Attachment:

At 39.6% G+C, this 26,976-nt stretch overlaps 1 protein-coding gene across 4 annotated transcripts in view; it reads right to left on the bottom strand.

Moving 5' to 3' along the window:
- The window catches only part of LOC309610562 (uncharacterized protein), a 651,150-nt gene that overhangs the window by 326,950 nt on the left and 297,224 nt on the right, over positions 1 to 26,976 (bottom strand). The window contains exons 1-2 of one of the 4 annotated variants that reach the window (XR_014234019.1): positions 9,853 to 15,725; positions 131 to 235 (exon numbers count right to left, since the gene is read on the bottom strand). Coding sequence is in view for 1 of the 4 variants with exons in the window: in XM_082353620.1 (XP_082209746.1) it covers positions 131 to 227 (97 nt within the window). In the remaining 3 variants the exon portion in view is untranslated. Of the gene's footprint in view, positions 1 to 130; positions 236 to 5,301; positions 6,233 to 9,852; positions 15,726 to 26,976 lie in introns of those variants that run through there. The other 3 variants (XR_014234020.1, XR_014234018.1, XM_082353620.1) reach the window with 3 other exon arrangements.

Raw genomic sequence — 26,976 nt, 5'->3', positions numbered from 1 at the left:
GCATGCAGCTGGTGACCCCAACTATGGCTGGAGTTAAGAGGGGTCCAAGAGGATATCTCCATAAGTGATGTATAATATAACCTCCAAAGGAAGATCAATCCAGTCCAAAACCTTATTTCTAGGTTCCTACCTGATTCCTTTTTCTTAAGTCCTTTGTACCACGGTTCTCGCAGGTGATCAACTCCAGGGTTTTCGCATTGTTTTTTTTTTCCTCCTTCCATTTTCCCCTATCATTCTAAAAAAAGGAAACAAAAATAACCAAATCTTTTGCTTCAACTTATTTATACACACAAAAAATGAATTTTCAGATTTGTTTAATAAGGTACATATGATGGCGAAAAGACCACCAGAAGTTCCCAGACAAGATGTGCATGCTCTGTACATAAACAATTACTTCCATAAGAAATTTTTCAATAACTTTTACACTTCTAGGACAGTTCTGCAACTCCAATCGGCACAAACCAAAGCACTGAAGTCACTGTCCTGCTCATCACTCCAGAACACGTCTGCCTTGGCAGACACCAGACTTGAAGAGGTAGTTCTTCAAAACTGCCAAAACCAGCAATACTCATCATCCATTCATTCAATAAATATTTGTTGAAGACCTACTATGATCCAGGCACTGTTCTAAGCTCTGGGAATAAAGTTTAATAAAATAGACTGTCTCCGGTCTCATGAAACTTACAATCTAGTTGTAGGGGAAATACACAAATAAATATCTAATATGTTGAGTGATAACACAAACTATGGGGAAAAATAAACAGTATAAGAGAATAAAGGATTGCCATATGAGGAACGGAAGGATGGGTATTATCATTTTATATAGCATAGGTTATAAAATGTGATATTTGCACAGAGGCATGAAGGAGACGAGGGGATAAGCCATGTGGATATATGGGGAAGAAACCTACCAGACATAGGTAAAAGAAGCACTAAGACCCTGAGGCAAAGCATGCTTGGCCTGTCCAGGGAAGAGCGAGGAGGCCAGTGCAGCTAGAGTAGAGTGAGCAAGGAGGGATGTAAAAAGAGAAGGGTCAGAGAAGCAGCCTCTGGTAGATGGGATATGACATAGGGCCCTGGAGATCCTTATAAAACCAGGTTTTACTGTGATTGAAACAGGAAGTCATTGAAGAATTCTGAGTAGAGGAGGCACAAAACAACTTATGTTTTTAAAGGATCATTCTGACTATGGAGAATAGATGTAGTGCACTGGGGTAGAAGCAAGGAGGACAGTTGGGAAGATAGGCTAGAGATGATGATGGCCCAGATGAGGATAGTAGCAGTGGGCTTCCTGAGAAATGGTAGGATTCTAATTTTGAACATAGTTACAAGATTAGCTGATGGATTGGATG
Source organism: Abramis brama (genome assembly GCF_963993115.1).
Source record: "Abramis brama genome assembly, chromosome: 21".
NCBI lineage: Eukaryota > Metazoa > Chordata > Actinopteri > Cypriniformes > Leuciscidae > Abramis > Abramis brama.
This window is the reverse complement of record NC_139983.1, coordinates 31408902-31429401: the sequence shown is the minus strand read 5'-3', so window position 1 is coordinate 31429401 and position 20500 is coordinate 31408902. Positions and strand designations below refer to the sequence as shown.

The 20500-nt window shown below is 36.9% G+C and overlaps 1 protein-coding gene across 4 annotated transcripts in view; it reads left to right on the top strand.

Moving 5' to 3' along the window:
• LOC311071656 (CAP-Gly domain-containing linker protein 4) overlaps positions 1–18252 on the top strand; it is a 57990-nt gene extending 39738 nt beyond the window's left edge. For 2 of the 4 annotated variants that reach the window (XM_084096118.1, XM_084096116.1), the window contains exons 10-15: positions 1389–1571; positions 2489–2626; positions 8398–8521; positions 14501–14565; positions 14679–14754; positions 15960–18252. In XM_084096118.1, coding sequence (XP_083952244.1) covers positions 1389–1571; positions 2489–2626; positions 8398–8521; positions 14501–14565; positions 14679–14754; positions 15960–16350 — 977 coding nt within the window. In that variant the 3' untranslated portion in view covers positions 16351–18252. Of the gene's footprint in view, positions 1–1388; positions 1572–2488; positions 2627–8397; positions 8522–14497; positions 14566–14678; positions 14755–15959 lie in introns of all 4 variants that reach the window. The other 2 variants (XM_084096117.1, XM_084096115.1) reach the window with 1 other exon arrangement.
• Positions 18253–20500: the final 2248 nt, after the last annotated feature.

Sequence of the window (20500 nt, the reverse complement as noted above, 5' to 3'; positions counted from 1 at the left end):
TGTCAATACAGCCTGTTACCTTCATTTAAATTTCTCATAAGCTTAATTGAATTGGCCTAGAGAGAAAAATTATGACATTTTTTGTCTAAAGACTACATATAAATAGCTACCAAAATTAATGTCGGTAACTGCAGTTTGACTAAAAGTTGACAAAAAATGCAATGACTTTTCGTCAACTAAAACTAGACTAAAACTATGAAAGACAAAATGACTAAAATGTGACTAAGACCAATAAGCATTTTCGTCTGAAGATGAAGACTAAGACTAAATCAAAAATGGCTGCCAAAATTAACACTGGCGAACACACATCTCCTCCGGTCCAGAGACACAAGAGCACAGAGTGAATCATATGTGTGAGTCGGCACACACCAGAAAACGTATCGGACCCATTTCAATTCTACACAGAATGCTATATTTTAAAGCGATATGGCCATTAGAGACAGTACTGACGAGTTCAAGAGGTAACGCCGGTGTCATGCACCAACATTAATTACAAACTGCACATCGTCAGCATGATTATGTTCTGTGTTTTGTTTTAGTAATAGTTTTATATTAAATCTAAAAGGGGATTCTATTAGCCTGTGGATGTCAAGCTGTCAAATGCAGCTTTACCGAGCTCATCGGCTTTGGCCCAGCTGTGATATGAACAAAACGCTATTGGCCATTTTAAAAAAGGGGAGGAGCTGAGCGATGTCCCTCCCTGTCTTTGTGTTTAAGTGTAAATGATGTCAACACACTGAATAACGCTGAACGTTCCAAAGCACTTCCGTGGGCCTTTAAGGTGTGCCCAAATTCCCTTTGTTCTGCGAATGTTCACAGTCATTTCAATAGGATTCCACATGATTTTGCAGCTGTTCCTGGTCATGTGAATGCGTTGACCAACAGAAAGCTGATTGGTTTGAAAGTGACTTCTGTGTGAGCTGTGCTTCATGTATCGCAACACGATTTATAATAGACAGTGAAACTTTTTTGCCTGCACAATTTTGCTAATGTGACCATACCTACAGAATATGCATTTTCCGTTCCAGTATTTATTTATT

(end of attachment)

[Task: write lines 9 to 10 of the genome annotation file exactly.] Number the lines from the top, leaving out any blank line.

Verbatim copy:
This window is the reverse complement of record NC_139983.1, coordinates 31408902-31429401: the sequence shown is the minus strand read 5'-3', so window position 1 is coordinate 31429401 and position 20500 is coordinate 31408902. Positions and strand designations below refer to the sequence as shown.

The 20500-nt window shown below is 36.9% G+C and overlaps 1 protein-coding gene across 4 annotated transcripts in view; it reads left to right on the top strand.